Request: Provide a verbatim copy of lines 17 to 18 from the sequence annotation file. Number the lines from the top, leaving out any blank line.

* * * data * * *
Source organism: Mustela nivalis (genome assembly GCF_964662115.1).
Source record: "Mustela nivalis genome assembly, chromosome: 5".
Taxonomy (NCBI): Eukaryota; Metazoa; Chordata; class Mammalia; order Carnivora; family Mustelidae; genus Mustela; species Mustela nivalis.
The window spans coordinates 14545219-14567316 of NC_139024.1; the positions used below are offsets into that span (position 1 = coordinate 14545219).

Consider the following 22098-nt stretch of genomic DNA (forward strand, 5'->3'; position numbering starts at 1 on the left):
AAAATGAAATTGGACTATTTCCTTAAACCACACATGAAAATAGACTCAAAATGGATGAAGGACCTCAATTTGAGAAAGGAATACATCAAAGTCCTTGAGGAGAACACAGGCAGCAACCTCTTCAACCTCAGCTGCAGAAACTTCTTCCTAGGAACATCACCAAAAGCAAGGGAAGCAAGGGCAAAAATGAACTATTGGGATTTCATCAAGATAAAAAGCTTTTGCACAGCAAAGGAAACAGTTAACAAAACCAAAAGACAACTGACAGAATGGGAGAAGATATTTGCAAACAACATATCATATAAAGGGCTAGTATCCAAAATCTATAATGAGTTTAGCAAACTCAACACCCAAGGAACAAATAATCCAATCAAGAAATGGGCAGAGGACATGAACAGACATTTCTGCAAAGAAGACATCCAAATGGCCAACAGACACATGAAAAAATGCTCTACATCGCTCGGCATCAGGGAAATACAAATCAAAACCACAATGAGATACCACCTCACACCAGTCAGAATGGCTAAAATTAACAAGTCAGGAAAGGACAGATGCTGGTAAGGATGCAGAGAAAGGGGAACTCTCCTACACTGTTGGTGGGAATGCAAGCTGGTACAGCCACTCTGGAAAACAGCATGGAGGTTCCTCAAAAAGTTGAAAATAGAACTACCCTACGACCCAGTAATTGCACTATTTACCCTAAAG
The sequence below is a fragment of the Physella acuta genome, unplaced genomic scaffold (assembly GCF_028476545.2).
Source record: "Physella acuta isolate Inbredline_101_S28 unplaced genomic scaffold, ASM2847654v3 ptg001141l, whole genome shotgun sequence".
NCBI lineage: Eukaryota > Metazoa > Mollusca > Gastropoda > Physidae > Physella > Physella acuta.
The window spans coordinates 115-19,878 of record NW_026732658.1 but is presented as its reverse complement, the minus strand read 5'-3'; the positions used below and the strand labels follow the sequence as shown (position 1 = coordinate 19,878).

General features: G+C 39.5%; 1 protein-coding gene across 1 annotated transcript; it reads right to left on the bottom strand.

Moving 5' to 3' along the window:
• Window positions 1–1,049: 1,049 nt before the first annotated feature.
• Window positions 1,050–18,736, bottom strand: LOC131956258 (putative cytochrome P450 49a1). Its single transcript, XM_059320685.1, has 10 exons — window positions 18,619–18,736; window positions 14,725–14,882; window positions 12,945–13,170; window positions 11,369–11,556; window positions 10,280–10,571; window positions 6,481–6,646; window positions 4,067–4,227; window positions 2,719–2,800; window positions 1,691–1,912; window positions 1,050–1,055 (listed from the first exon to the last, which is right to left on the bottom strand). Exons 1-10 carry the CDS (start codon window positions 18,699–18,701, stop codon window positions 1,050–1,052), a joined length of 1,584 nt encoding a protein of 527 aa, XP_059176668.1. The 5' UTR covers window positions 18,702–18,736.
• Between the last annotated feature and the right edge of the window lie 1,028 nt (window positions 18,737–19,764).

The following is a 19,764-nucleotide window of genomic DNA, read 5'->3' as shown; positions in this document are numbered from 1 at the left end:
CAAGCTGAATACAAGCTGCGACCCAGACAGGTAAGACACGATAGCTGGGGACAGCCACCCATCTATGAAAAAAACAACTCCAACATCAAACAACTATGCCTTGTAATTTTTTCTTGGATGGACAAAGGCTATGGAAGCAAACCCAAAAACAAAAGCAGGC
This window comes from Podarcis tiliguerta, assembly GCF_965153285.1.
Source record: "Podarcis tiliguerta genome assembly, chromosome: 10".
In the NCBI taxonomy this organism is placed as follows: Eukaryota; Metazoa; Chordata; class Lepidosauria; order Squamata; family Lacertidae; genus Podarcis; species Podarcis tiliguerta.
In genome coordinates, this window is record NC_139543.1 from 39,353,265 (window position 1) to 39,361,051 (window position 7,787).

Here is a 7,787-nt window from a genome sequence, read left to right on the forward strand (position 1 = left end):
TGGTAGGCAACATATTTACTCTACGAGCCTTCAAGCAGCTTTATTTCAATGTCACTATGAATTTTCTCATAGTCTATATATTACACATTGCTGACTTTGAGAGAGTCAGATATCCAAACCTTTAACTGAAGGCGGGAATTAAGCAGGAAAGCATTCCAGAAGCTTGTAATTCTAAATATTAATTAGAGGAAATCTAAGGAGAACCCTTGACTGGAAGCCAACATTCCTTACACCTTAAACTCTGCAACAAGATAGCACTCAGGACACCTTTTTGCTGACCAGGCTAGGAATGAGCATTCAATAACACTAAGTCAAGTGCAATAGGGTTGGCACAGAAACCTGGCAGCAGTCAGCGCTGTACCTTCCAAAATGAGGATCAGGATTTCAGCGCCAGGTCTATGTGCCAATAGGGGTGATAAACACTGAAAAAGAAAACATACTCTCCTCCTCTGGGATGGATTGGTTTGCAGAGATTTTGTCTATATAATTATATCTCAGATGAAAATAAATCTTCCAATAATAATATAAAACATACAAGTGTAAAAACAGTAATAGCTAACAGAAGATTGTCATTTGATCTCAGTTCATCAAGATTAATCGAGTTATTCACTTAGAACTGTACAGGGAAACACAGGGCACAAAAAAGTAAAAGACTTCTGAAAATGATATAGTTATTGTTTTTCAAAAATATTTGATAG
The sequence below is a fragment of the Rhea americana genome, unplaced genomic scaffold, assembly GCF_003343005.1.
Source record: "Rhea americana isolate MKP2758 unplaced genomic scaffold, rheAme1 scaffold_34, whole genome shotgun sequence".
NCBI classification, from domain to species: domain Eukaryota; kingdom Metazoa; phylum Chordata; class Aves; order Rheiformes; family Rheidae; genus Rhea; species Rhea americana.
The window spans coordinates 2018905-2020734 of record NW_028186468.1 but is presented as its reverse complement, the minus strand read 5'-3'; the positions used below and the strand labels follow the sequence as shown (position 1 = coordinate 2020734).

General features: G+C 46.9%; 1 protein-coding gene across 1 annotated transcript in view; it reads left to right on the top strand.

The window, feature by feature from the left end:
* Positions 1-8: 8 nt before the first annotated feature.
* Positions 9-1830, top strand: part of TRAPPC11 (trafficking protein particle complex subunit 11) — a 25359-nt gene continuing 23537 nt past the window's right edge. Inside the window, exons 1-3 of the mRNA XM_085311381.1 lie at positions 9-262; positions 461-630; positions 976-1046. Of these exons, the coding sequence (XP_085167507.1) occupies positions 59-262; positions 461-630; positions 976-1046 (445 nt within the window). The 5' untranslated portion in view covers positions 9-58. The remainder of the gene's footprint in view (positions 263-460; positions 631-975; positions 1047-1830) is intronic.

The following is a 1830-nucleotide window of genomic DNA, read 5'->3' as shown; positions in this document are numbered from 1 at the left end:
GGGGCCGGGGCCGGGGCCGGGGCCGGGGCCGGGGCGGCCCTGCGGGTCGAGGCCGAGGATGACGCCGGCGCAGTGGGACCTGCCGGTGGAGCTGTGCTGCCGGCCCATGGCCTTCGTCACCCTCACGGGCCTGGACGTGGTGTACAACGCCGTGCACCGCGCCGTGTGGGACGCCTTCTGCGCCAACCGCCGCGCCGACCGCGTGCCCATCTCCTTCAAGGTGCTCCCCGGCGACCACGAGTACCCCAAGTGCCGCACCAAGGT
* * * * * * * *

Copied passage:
CAAGCTGAATACAAGCTGCGACCCAGACAGGTAAGACACGATAGCTGGGGACAGCCACCCATCTATGAAAAAAACAACTCCAACATCAAACAACTATGCCTTGTAATTTTTTCTTGGATGGACAAAGGCTATGGAAGCAAACCCAAAAACAAAAGCAGGC
This window comes from Podarcis tiliguerta, assembly GCF_965153285.1.